Pro: You can buff party members withPrayer of Fortitude which will increase your party members health.
Con: If you want to be a competitive players in high level dungeons and raids you will most likely be asked to heal. Shadow priests have huge mana issues and are not a great option for most groups
Priest is the first class that comes to mind when I think of healing in WoW. As a priest you will have a large variety of heals and be in a position where you will be asked to join groups. I haven’t 100% decide what class I’ll be rolling in WoW Classic but priest is one of my favorites and a strong contender.
With August 27th just around the corner you may be asking: What class should I play when the game comes out? Mage is a great choice for many since they bring respectable damage, utility and the ability to teleport everyone to your major cities! Mage has been one of my favorite classes since I created my undead mage back when World of Warcraft first came out. Here are some pros and cons too keep in mind when considering mage.
As a leveling player:
Pro: You can conjure your own food and water. In WoW Classic you routinely had to sit and regenerate your health and mana bars before you were able to carrying on fighting creatures. Having the ability to create ‘free’ food and water are huge money and time savers as you level up.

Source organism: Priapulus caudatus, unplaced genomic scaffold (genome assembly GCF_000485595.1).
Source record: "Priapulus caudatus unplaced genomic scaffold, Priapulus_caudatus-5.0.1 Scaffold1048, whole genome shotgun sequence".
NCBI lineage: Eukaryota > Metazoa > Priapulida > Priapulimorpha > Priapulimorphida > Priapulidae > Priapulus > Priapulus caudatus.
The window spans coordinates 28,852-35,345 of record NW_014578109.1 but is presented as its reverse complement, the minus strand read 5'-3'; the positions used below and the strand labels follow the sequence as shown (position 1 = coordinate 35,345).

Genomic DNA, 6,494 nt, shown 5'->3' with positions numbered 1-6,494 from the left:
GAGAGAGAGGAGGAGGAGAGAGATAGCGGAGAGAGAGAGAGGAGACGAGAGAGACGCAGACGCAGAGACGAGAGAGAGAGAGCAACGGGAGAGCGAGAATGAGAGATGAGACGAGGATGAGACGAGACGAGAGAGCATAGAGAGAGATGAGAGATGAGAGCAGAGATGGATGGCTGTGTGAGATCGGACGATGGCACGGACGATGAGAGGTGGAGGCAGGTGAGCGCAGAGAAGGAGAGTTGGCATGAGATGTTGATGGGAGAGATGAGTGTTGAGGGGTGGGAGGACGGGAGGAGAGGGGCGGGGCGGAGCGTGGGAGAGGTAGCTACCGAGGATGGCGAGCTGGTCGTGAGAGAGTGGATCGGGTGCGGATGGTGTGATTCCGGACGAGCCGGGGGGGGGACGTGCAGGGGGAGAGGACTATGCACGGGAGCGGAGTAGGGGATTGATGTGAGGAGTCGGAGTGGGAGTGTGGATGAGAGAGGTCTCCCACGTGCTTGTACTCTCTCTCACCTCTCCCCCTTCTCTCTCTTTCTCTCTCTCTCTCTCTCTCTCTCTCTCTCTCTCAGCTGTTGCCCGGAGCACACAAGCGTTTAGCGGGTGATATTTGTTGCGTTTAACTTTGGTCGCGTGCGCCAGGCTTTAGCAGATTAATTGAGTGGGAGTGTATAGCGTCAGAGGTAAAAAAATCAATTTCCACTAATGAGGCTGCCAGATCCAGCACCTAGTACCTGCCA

Pro: Early leveling slows are great for fighting tough mobs. This enables you to keep some distance between yourself and everything else that is angry with you in the game.
Pro: Slow Fall is a great spell to have in your arsenal since some areas in the world of Azeroth have steep falls.
Con: you will be moving a lot while fighting. Mages are considered glass cannons and therefore will do high damage but will also take high damage if hit. I’ve found that of all the classes you are the least durable as a mage in general but make up for it with cooldowns like Iceblock and Ice Barrier.
As a solo player:
Pro: Great at killing stuff. As a frost mage you have the ability to group up several enemies at once and kill them slowly with your blizzard and cone of cold abilities. You can also spend talent points to increase your slow effects on your enemies and make it even easier to kite (run away from) mobs as you kill them. Here’s a deep frost build that can help you with some solo farming: https://classic.wowhead.com/talent-calc/mage/230001–05350233132351351